Summary: Our failures are not final. Jesus looked at Peter and saw his future, not his failures.

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“Commitment Issues”

John 18:15-18; 25-27

All of us have at least one. All of us have at least one sound that we really hate to hear. For some it’s the sound of the dentist drilling inside your mouth---for others it may be the sound of screeching tires on pavement. For me it’s when someone drags their fingernails across a chalkboard. But is not always the sound that really bothers us. Sometimes it’s the memories that go with it. If you have ever been in a car accident you know what happens to your body when you hear screeching tires. You clench up. You still react physically because you know something bad is about to happen

Peter heard the rooster crow. Any other time it would be a signal to get up and start your day. For many years farmers used them like an alarm clock. It was the sound of a new beginning; a fresh start. But not for Peter. I figure that every time Peter heard a rooster crow, it probably reminded him of the day he denied Jesus.

You see, we know Peter-we know what his personality was like for several reasons. We know Peter because he stepped out of the boat. We know Peter because he drew his sword and cut off the soldier’s ear. We know Peter because we probably all have at least one friend like him. They are a good friend when things are going well but things get tough--- and suddenly they are nowhere to be found. When Peter walked on the water we sometimes forget to mention that Peter didn’t believe in Jesus at first. Peter says Lord if that is you... if that’s really you... Stand there while I come out on the water. Jesus basically says “come on.” And Peter does. And then he sinks. And he sinks because he has doubts. He doubts Jesus and he doubted himself.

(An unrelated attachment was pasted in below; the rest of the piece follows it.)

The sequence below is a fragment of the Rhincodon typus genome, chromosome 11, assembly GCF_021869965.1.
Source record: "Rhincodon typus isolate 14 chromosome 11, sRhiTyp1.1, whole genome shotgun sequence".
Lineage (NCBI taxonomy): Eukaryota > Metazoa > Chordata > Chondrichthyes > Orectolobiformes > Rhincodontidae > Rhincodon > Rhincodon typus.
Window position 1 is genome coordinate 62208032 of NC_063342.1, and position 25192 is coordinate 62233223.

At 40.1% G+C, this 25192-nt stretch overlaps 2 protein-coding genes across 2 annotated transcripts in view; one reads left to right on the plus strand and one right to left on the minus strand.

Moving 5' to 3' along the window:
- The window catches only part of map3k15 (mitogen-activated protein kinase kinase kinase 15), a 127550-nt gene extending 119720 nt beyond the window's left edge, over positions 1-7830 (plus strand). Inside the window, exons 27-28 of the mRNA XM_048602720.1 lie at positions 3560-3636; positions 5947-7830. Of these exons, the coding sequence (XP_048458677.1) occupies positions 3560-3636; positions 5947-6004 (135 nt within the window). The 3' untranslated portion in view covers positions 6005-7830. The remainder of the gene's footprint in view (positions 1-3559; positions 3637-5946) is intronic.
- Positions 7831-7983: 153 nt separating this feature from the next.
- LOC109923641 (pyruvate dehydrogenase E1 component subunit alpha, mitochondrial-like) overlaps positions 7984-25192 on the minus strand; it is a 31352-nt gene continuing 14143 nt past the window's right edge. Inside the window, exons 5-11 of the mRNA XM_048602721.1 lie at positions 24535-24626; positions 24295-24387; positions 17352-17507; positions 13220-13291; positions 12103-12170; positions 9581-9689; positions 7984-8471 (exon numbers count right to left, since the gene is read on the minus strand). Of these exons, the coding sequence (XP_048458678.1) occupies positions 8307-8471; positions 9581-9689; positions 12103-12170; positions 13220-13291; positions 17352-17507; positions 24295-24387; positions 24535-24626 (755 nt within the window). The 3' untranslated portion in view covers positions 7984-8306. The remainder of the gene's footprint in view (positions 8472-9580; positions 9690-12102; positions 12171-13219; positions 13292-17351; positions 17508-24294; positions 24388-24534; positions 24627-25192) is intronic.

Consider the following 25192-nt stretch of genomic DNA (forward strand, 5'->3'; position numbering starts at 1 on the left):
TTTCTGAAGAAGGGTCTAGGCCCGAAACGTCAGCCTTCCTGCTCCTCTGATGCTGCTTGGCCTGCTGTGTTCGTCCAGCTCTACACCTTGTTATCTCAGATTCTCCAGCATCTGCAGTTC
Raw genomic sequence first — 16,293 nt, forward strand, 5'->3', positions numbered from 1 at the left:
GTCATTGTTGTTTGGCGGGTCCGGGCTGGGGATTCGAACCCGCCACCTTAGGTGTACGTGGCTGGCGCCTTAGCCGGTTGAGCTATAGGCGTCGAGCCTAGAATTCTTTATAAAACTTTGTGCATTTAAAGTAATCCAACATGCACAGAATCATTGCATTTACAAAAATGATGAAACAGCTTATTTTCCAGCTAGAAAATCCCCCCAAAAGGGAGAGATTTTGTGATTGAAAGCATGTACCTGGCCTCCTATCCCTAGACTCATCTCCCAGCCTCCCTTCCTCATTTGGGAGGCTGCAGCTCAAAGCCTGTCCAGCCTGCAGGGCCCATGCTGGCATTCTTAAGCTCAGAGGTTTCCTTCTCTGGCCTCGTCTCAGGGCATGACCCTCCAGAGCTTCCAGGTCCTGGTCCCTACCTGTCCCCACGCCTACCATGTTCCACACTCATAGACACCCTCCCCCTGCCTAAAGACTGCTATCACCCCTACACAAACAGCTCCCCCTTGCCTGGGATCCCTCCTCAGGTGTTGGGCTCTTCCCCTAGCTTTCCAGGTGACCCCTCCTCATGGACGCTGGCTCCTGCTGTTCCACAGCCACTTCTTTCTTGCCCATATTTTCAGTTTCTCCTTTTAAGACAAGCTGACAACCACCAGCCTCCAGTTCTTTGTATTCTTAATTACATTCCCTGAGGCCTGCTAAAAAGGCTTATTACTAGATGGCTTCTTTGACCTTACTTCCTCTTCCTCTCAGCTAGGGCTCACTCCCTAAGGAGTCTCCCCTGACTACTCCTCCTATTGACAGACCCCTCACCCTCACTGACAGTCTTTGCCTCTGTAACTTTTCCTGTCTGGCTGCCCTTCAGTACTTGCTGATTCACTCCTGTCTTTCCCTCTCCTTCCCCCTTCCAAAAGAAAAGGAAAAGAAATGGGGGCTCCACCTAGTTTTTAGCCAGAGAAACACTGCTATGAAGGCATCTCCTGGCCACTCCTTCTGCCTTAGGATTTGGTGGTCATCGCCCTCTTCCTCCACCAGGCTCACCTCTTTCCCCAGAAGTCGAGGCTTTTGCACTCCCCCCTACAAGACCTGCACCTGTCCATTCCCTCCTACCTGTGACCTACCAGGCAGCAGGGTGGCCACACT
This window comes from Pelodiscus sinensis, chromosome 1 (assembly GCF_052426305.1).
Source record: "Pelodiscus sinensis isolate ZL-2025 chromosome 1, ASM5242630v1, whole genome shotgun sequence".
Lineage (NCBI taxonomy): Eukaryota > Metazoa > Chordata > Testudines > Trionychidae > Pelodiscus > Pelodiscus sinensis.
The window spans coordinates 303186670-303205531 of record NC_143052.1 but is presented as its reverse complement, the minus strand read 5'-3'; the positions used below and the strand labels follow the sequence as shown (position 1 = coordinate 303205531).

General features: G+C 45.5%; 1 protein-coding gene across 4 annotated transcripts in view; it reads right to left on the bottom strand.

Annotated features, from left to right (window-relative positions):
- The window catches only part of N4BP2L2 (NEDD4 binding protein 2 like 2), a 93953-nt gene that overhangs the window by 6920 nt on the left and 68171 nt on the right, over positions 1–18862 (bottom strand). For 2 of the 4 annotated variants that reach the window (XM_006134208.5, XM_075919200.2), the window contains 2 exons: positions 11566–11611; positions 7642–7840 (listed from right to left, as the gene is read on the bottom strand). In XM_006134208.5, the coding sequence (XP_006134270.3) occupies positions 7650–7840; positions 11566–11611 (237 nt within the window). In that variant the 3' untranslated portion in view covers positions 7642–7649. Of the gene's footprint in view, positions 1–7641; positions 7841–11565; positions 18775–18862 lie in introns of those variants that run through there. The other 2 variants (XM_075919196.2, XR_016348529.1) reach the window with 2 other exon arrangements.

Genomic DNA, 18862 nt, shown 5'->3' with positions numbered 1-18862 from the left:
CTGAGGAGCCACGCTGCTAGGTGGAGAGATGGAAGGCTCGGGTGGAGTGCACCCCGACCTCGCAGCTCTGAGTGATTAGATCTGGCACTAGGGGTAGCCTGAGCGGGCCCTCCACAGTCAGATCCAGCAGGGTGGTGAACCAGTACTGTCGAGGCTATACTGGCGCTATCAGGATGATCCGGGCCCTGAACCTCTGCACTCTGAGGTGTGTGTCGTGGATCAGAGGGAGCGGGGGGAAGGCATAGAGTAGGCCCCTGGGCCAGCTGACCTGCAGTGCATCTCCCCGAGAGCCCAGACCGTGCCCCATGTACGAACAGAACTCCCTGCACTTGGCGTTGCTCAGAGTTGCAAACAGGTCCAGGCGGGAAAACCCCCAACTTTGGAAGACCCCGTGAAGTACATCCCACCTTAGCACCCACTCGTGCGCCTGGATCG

Now here’s a theological question for you. Did Jesus know how all of this was going to turn out? Did Jesus know Peter was going to sink that day? Did Jesus know Peter would deny him? I believe he did. Because from the very beginning Jesus is trying to create something new in Peter. Jesus knew Peter would sink; he knew Peter would deny that he even knew him. And Jesus still allowed these things to happen. Jesus knew Peter would fail but he also knew something else.

Our failures are not final. Jesus looked at Peter and saw his future, not his failures.

I think that many of us can actually identify with Peter. We can relate to him.

• Because we act before we think.

• We speak before we think.

• We trust ourselves before we trust someone else.

• We speak up but for all the wrong reasons.

We relate to Peter because we really, really, really want to be like Jesus but when it comes down to the bottom line---when it comes down to making that commitment, we deny him, we sink; we have more words than we have actions. Commitment is a difficult thing for many people-men and women alike. We talk about our commitment; we even make plans, maybe even set some goals but when it comes time to pull the trigger, to cross the line, to step up to the plate, we sing.

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